Whistling for the Jaguar

The un-redacted story of the jaguar, Macho B's snaring and death.

Basic Talk

While doing some research I came across this article.

It is a thought provoker concerning the most intrusive but accepted methodology in wildlife research, capturing animals. Macho B’s capture is a highlighted example to the preface of the essay.

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3 thoughts on “Basic Talk

  1. chris339 on said:

    Thanks for posting this, Janay. While I agree it’s past time for a conversation, I don’t completely agree with his suggestions. Not all projects require IACUC approval, and those that do are subject to rules that often apply more to lab animals than wild animals (I’ve had to have long talks with IACUC directors who automatically checked of “animals will be euthanized at end of study.” I also disagree with the requirement that a veterinarian be present for any animal handling. In my experience, vets are often more of a hindrance than help, and usually have trouble translating their lab studies to field work. I do agree that anyone attempting to anethetize an animal should undergo a good certification program, and have the proposal subject to peer review.

    • Chris, thank you for sharing your experience. When it comes to capturing and handling animals I have wondered why vet tech experience is not a requirement for biologists in training? I also wonder how “biologists” can go from project to project after maiming and/or killing animals? Just a few questions this essay brings up for myself.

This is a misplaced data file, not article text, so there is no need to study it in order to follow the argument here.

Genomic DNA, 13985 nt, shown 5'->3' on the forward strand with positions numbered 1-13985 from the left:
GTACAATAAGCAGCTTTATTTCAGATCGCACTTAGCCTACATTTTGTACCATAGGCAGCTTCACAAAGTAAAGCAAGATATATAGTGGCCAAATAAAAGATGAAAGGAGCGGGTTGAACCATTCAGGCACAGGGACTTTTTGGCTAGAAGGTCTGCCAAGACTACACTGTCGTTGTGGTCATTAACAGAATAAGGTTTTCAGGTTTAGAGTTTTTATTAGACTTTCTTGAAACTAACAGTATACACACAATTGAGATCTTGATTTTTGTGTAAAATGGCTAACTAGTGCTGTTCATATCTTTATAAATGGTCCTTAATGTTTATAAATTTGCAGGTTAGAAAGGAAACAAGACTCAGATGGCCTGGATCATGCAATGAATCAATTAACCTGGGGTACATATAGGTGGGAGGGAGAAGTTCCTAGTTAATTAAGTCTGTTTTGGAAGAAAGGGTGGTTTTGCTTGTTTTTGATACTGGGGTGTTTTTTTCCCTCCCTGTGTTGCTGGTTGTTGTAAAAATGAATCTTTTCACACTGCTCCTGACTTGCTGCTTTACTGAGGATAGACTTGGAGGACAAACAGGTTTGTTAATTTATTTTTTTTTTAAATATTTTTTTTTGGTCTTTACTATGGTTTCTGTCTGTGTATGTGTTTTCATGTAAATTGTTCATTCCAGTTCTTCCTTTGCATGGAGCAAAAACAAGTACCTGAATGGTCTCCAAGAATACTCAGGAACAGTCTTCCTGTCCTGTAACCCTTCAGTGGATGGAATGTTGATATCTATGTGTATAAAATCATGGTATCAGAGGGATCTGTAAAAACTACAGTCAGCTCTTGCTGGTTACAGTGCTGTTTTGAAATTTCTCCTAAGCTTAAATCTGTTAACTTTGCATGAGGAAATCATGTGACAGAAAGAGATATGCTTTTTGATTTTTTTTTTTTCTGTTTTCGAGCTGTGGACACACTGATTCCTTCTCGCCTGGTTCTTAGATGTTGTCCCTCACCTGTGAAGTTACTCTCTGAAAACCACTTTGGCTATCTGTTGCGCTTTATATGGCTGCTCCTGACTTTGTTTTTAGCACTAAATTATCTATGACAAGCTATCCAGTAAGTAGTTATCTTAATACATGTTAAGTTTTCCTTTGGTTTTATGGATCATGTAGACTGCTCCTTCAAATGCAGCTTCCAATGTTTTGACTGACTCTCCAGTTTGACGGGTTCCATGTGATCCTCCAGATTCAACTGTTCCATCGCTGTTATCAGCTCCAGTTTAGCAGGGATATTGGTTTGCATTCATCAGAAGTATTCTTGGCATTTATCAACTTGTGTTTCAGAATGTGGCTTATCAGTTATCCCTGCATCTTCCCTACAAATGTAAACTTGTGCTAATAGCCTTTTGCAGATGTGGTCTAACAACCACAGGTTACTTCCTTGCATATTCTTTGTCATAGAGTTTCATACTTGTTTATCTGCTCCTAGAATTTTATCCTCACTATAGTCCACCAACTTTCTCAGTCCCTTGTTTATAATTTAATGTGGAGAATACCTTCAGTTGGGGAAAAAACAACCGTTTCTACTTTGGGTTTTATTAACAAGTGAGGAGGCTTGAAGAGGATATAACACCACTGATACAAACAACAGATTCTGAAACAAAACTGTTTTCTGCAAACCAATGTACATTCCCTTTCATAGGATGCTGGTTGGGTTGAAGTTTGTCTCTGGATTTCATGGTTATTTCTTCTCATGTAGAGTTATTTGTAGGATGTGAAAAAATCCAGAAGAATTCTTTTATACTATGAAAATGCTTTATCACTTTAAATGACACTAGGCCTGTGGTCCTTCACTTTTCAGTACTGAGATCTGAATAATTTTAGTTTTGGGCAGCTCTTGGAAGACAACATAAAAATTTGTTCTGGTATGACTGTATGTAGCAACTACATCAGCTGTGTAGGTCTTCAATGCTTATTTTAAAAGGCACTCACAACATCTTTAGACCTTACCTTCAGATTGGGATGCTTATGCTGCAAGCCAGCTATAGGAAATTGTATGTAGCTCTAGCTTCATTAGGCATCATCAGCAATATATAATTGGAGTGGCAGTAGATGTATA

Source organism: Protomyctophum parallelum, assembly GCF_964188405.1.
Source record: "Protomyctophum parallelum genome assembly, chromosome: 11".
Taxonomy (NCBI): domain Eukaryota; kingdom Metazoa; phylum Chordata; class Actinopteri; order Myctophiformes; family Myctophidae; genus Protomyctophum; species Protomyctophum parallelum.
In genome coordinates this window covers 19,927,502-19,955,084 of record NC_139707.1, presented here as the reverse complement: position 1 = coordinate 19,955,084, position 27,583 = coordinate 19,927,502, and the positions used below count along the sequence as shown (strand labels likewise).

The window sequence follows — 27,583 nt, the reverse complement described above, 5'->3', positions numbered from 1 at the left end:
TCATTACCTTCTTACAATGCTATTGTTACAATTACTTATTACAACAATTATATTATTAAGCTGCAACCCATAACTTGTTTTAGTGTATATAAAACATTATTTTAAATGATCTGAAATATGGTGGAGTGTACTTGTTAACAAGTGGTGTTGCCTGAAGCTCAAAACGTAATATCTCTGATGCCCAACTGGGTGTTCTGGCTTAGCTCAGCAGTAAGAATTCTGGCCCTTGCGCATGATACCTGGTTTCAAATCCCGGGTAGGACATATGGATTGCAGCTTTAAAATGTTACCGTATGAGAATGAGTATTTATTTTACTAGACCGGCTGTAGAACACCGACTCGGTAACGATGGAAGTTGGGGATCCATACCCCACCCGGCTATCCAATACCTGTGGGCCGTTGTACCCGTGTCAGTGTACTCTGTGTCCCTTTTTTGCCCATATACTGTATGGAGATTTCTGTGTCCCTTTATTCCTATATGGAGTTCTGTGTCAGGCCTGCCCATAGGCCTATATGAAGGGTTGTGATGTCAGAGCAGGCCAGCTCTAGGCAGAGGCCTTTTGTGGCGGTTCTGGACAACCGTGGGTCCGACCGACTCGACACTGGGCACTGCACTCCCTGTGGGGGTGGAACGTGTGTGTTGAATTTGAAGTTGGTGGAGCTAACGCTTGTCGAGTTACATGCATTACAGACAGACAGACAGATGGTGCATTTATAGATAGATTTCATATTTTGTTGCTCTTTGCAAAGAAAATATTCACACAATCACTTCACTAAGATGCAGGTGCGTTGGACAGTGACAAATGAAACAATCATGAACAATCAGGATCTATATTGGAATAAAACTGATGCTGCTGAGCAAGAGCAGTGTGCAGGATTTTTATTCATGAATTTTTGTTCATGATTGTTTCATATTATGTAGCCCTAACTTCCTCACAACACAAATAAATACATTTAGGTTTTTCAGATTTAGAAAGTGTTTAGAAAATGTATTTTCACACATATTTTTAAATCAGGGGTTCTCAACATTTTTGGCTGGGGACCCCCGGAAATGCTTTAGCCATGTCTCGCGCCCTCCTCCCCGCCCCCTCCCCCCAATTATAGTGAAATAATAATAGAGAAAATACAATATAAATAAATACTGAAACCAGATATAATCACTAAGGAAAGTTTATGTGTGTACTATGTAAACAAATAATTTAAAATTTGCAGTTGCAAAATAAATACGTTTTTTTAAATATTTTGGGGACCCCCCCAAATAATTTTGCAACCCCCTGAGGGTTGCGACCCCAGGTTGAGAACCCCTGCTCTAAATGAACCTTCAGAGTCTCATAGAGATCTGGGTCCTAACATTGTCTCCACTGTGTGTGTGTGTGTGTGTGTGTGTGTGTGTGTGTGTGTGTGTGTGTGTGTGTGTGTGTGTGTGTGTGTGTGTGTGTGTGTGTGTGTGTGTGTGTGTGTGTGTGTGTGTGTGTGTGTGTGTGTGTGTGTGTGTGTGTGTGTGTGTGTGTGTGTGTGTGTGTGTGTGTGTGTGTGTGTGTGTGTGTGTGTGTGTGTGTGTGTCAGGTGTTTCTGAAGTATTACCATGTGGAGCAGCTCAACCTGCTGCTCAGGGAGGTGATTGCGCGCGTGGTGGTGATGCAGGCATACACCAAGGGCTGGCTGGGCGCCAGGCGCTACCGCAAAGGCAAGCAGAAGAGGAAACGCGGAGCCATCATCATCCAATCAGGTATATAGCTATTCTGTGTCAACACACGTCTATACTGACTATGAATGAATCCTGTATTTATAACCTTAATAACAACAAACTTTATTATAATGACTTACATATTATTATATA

• chris339 on said:

        Having a vet tech present, and encouraging field biologists to get vet tech training would be a very good idea, as long as there’s field work with wild animals involved so they learn the critical thinking skills necessary to assess “should I?” not just “can I?”. I think it’s rare for biologists to continue injuring and killing animals – most of us are horrified when things go wrong and try to learn from our mistakes. Although it’s also not unusual in wildlife biology training to be taught that a certain percentage of mortality is acceptable (game agencies may consider 5-10% acceptable). Those are the types of things the public really needs to keep an eye on. Keep asking those critical questions, Janay!

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